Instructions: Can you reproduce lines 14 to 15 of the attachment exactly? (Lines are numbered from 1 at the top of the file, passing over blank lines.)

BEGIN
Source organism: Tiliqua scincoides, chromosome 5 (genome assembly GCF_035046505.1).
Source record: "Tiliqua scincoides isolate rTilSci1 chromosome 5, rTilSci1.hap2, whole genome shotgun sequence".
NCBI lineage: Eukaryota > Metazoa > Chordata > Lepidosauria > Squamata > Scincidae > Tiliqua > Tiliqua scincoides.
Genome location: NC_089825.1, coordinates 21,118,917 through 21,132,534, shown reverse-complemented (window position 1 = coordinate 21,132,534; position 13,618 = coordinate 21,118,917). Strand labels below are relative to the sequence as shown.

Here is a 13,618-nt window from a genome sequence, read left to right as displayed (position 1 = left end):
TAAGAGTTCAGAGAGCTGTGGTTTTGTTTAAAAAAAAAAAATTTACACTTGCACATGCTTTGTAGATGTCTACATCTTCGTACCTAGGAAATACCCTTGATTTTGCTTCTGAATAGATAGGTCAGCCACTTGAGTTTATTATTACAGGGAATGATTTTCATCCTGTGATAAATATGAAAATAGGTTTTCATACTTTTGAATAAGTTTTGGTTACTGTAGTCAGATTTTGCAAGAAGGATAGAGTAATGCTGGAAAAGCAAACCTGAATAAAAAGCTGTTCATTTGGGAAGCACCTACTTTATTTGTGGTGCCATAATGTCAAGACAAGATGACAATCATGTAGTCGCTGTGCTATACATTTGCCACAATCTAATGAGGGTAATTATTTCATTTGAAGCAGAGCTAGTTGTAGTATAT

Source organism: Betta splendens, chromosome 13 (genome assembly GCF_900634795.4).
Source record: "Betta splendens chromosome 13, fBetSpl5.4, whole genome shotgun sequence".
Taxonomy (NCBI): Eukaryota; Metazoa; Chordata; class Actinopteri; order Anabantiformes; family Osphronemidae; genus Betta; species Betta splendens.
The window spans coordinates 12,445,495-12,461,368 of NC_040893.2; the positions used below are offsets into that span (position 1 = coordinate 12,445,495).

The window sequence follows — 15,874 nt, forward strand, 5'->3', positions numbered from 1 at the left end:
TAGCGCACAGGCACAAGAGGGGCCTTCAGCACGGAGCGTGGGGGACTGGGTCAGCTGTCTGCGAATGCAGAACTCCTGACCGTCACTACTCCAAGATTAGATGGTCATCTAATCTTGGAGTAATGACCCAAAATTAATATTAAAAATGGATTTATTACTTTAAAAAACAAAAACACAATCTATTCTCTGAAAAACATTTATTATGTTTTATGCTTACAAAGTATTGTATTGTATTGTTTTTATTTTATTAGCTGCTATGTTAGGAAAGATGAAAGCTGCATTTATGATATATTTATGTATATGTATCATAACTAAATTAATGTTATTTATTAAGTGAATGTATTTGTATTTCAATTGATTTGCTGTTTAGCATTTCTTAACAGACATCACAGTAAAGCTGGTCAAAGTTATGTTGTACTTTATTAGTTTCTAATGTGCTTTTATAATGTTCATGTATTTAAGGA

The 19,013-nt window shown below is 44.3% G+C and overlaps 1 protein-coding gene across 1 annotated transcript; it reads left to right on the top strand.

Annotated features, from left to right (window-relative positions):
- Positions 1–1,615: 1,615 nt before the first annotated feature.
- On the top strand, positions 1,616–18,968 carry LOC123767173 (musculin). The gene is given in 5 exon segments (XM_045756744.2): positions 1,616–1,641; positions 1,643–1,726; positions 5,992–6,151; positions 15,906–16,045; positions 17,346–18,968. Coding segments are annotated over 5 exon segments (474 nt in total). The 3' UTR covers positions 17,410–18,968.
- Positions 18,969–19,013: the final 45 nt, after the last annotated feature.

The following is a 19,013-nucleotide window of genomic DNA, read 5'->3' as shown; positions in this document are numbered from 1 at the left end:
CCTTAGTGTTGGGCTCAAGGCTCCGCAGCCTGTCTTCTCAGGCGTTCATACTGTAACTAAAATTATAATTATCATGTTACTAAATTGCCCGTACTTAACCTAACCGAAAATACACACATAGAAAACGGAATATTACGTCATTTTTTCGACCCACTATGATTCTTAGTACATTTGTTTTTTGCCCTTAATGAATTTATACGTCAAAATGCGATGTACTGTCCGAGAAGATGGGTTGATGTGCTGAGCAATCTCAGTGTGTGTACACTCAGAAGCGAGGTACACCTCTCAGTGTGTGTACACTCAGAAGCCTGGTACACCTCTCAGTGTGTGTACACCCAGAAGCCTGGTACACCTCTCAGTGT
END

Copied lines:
Annotated features, from left to right (window-relative positions):
- Positions 1–1,615: 1,615 nt before the first annotated feature.